As a business owner, would you rather work with an insurance broker who knows exactly what they’re doing, or an insurance broker who has quite a good idea about what they’re doing but wouldn’t call themselves an expert? Last week you were reading Global Semiconductor Chip Crunch Causing Headaches For Insurers. This week we’re bringing you:
When the COVID-19 pandemic first landed in North America, insurance dealmakers slammed on their brakes. There was an immediate halt in mergers and acquisitions (M&A) because buyers and sellers simply didn’t know what they were up against or how the pandemic would impact the economy.
But the slump did not last for long. M&A deal activity among insurance distribution firms – including retail brokers, wholesale brokers, managing general agents (MGAs) and reinsurance brokers – picked up dramatically from June 2020 onwards, and, since then, the market “hasn’t missed a beat” and the number of transactions continues to climb, according to Steve Webersen, managing director of insurance research at Conning.
When it comes evaluating the state of the distribution dealmaking market, the number of transactions completed is often a better indicator than the transaction values, because so many deals are announced without disclosing pricing, terms, and conditions.
Property and casualty insurer Travelers Companies Inc. reported a 48% jump in quarterly profit that beat analysts’ estimates on Tuesday, as lower catastrophe-related claims cushioned a hit from investment losses.
The company’s core income rose to $1.04 billion, or $4.22 per share, in the first quarter ended March 31, from $699 million, or $2.73 per share, a year earlier.
Analysts on average had expected a profit of $3.57 per share, according to Refinitiv IBES data.
New York-based Travelers, often seen as a bellwether for the insurance sector as it typically reports before its industry peers, said net written premiums rose 11% to $8.37 billion in the quarter.
The insurance industry had over the past two years faced claims from businesses losing revenue because of the coronavirus-led crisis and canceled events among others, even though many have been insulated by virus exclusions in their contracts.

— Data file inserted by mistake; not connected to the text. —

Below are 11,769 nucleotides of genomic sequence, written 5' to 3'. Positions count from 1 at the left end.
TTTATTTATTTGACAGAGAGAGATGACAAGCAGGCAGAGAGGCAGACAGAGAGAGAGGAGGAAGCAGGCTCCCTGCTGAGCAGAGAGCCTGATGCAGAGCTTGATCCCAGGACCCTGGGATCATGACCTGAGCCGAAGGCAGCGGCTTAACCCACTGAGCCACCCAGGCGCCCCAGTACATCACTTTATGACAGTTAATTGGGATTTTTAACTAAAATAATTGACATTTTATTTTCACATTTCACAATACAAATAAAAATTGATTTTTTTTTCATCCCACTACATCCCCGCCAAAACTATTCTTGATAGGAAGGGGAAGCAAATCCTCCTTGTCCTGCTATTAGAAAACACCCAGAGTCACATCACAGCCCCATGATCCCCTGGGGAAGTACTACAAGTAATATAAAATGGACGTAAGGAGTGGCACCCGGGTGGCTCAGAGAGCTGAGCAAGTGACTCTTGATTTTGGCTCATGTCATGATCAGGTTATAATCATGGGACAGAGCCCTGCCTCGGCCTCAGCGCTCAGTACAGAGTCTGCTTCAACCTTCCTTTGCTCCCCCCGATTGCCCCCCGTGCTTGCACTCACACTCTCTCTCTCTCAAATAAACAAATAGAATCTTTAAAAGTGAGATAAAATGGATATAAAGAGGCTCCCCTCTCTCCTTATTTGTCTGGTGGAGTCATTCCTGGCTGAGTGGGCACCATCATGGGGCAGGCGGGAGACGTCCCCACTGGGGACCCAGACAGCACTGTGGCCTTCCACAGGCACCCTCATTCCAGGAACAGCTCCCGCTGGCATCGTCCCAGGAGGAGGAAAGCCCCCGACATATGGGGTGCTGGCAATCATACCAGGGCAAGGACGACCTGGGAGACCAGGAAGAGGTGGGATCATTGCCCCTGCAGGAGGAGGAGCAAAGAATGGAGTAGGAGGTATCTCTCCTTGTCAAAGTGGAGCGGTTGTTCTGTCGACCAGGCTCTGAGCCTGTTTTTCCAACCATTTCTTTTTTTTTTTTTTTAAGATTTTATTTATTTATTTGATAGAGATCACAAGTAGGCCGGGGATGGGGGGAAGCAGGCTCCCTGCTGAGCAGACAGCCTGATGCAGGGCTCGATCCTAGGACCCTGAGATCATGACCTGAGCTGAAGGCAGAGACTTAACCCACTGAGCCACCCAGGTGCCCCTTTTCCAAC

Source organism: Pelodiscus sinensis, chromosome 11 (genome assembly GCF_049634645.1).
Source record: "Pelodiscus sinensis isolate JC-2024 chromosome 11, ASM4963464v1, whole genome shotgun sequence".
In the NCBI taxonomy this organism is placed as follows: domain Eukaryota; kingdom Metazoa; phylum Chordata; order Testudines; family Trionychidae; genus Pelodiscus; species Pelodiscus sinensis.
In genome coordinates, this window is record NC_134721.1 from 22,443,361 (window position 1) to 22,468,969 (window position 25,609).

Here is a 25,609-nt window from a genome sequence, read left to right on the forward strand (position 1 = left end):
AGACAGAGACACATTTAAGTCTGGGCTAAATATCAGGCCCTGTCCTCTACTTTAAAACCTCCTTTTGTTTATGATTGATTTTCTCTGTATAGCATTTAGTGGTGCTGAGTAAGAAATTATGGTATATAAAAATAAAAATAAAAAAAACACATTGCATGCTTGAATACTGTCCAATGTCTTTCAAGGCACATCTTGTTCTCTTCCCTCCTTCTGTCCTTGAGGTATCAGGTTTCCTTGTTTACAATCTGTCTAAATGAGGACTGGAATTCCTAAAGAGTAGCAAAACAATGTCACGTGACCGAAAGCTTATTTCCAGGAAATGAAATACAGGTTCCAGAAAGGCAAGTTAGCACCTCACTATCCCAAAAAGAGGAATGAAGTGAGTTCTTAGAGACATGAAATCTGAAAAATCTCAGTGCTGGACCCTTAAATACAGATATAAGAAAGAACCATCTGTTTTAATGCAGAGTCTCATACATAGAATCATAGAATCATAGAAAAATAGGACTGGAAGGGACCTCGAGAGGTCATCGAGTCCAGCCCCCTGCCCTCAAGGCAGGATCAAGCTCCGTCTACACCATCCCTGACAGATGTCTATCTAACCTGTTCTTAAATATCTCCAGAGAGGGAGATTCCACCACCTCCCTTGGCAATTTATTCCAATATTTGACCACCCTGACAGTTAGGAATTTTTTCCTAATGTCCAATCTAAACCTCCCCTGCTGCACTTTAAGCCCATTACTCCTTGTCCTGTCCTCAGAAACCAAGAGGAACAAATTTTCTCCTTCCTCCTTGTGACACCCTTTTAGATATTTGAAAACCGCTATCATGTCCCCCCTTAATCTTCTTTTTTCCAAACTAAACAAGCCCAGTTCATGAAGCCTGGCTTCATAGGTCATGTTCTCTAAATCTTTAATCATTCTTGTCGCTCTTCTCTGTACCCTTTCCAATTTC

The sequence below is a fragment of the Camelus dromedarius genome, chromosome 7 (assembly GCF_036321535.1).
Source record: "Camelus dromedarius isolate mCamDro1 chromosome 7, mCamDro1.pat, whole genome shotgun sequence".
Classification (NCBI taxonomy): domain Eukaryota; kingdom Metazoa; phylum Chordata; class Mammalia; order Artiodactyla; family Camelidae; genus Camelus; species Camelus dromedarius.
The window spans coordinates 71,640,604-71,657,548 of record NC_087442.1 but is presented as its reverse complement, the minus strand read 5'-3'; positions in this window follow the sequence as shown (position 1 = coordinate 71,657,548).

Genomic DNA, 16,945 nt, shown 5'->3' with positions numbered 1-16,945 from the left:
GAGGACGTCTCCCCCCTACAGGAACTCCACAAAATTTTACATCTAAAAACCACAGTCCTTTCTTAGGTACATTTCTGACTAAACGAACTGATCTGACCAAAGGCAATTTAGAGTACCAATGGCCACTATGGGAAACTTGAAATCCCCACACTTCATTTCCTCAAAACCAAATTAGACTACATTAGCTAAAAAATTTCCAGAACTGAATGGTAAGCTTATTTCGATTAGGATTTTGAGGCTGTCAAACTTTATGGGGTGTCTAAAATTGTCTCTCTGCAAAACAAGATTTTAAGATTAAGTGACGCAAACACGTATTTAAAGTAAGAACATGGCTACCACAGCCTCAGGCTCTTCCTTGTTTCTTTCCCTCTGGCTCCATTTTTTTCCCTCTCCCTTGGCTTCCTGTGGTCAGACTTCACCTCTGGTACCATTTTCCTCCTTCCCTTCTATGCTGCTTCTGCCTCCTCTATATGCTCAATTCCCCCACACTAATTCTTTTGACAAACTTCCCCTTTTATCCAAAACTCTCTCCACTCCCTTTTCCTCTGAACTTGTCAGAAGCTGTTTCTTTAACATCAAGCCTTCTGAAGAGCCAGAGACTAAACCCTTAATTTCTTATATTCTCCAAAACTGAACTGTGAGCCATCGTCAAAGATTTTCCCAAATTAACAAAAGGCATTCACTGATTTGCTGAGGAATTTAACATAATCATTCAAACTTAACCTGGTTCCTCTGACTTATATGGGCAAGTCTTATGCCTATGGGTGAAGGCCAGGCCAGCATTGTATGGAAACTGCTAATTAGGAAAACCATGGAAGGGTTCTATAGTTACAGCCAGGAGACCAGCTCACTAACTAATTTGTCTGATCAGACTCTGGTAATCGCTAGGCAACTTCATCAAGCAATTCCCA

While pandemic-related claims have slowed, the insurance industry now faces hefty claims from the Ukraine crisis as sanctions ratchet up and the war drags on.
S&P Global said earlier this month insurance losses from the Ukraine conflict could total $35 billion, with cyber one of the classes of insurance most exposed.
As a business owner, would you rather work with an insurance broker who knows exactly what they’re doing, or an insurance broker who has quite a good idea about what they’re doing but wouldn’t call themselves an expert? The answer is obvious. Medium and large-sized businesses want to work with specialised brokers.
The days of commercial insurance “generalists” are fast coming to an end – and it’s easy to understand why.
We are in the middle of one of the most complex and interconnected commercial risk landscapes in history. We are two years (ongoing) into a global coronavirus pandemic, and months into a war in Ukraine, which has caused geopolitical shockwaves worldwide. We are experiencing economic inflation of such significance that many countries are in a cost-of-living crisis, and we are also battling a changing climate which is causing more frequent and severe natural disasters around the world.
At the same time, we are navigating a period of immense and rapid change in the digital ecosystem, with technological innovation that is creating both opportunities and challenges (especially in the form of cyber exposures) for businesses across all sectors.
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